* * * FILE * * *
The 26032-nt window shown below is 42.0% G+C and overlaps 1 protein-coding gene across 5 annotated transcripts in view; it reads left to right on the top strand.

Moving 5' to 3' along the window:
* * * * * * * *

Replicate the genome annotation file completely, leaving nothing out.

The 26032-nt window shown below is 42.0% G+C and overlaps 1 protein-coding gene across 5 annotated transcripts in view; it reads left to right on the top strand.

Moving 5' to 3' along the window: